The Minnesota Vikings are coming off of a really rough one, as they were defeated by the Brian Hoyer-led Cleveland Browns 31-27 yesterday. It’s easy to overreact after a team is upset, so I’ll try to avoid knee-jerks as much as possible and instead solely focus on what transpired during the game.
1. Awful blocking up front
Somebody might take a look at Adrian Peterson‘s 3.5 yards per carry and assume that he had a bad day, but that’s simply not true. Peterson looked good as a rusher, but the difference yesterday was two things. The first is the fact that the Cleveland Browns are incredibly good at stopping the run, and the second thing is the fact that the Minnesota Vikings blocking up front was putrid. Most of Peterson’s yardage came after he was first hit, and he needed to break several tackles in order to come away with 88 yards on the day. While he wasn’t as stellar as he normally is, he still looked solid to me, aside from that fumble. Another thing that hurt? The Vikings were playing Letroy Guion instead of Jerome Felton at fullback, so that was another huge drop-off.
A major reason why I am pointing to the Vikings offensive line as a large part of Peterson’s struggles is because they did an equally terrible job protecting Christian Ponder. The third-year passer was sacked six times, and he was hit eight times more. Jabaal Sheard absolutely slaughtered the Vikes O-Line, and fellow star OLB Paul Kruger added two QB hits as well. Additionally, Phil Taylor was a consistent thorn in the side of the Vikings offense, and they left Ponder scrambling all day. Luckily for the Vikings, Ponder did a much better job of rushing than passing, so the scrambles were effective (remember that one where he ran for a first down after causing two Browns defenders to miss out on sacks?)
2. Wideouts share the blame
Christian Ponder did have a bad day against a tough Browns defense, but I wasn’t exactly impressed with the Minnesota Vikings receivers either. I was not impressed by Greg Jennings yesterday, but he gets something of a pass since Joe Haden is an insanely difficult matchup. But, then again, you do expect a No. 1 receiver to do better against a No. 1 corner than Jennings did. Tight end Kyle Rudolph had five receptions, but he dropped a pass and those receptions went for just 28 yards. I don’t think the Vikings pass-catchers were horrible, but they shouldn’t be absolved of any blame.
3. Christian Ponder
Let’s get to Ponder. His inability to throw the ball deep kills the Vikings offensive efficiency, does not keep the defense honest, hurts the running game a bit, and it makes his receivers look worse. Ponder averaged just 9.1 yards per completion, and I think he needs to thank Cordarrelle Patterson for making that 37-yard catch, because that was a nifty catch. Ponder finished with a QB Rating in the 60s, and he was absolutely horrendous when the Browns decided to blitz. I did really like his running ability and that’s always been a plus, but that really doesn’t mean much if you can’t move the ball efficiently through the air.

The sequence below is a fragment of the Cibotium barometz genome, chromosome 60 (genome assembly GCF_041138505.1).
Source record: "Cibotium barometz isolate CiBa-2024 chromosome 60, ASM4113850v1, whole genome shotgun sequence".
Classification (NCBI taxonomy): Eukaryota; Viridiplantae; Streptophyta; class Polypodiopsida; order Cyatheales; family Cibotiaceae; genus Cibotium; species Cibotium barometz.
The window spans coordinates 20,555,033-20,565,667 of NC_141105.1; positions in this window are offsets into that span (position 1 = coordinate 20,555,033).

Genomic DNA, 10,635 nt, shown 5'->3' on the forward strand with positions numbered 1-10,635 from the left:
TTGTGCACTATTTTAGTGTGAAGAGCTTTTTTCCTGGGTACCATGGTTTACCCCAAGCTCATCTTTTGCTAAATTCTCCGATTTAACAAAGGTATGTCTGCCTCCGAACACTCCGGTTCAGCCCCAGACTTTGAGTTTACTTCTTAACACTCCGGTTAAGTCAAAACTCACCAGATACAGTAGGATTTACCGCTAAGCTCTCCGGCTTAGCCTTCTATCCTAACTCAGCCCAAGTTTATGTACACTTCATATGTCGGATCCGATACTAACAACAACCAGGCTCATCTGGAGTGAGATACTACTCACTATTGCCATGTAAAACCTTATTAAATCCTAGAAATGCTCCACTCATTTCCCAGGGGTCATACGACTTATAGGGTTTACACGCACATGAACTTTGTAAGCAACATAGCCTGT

4. Give Cordarrelle Patterson more snaps
The Minnesota Vikings and head coach Leslie Frazier technically fulfilled their promise when they stated that rookie receiver Cordarrelle Patterson would get more snaps, because he did play in a career/season-high 19 snaps yesterday. However, Jerome Simpson received over 40, and he’s been outplayed by the more talented Patterson ever since Simpson’s fluky Week 1 outburst. Patterson, as we saw with his big 37-yard reception, brings a playmaking ability that the Vikings could really use and capture. To me, it’s a no-brainer that Patterson needs to receive more snaps, and I think the Vikings should seriously consider starting Patterson over Simpson. He may be an unpolished rookie, but I still think Patterson brings more to the table than Simpson at this stage.
5. Pass defense woes
The biggest issue I have with the Minnesota Vikings as a team is definitely their pass defense, and I wasn’t a fan of it on Sunday either. While they did pick off Brian Hoyer three times and did indeed hold him to a bad day, Hoyer is, well, a bad quarterback- let’s not lose site of that. Hoyer has no business starting in this league, and his 321 yards were inflated. He wasn’t completely awful, but it’s safe to say that he isn’t a true upgrade over Brandon Weeden and is clearly of the career backup type. Anyway, there were still some issues I saw in the Vikings secondary, because they simply could not handle Jordan Cameron. The safeties had some issues with him, and he scored all three touchdowns. Josh Robinson was beat by just about everybody he faced, and chain-moving receiver Davone Bess had a real feast against Robinson. There wasn’t much of a pass rush either (they managed to make Oniel Cousins look good out there), and that’s the biggest takeaway I have on defense; the Minnesota Vikings just could not hold down a below-average passing attack.